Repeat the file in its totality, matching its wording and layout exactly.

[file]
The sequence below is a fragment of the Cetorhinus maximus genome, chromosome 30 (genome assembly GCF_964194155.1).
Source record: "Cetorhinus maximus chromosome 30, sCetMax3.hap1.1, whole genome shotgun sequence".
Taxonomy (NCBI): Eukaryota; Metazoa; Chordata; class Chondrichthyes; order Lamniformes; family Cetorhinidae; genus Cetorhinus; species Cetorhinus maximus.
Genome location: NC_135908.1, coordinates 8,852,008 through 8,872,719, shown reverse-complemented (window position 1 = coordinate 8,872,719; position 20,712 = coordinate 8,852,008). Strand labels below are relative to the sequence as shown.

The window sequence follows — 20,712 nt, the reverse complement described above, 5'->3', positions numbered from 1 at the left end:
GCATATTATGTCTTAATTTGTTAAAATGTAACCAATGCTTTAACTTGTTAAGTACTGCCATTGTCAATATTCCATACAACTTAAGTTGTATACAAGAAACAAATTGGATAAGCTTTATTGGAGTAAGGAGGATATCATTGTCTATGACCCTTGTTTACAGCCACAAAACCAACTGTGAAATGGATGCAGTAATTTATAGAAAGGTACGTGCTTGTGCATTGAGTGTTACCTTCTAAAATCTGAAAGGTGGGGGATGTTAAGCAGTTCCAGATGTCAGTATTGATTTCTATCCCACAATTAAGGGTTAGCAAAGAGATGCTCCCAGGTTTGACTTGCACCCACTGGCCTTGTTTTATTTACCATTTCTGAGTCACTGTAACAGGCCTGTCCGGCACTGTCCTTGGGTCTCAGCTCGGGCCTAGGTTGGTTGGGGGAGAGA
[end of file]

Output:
The sequence below is a fragment of the Cetorhinus maximus genome, chromosome 30 (genome assembly GCF_964194155.1).
Source record: "Cetorhinus maximus chromosome 30, sCetMax3.hap1.1, whole genome shotgun sequence".
Taxonomy (NCBI): Eukaryota; Metazoa; Chordata; class Chondrichthyes; order Lamniformes; family Cetorhinidae; genus Cetorhinus; species Cetorhinus maximus.
Genome location: NC_135908.1, coordinates 8,852,008 through 8,872,719, shown reverse-complemented (window position 1 = coordinate 8,872,719; position 20,712 = coordinate 8,852,008). Strand labels below are relative to the sequence as shown.

The window sequence follows — 20,712 nt, the reverse complement described above, 5'->3', positions numbered from 1 at the left end:
GCATATTATGTCTTAATTTGTTAAAATGTAACCAATGCTTTAACTTGTTAAGTACTGCCATTGTCAATATTCCATACAACTTAAGTTGTATACAAGAAACAAATTGGATAAGCTTTATTGGAGTAAGGAGGATATCATTGTCTATGACCCTTGTTTACAGCCACAAAACCAACTGTGAAATGGATGCAGTAATTTATAGAAAGGTACGTGCTTGTGCATTGAGTGTTACCTTCTAAAATCTGAAAGGTGGGGGATGTTAAGCAGTTCCAGATGTCAGTATTGATTTCTATCCCACAATTAAGGGTTAGCAAAGAGATGCTCCCAGGTTTGACTTGCACCCACTGGCCTTGTTTTATTTACCATTTCTGAGTCACTGTAACAGGCCTGTCCGGCACTGTCCTTGGGTCTCAGCTCGGGCCTAGGTTGGTTGGGGGAGAGA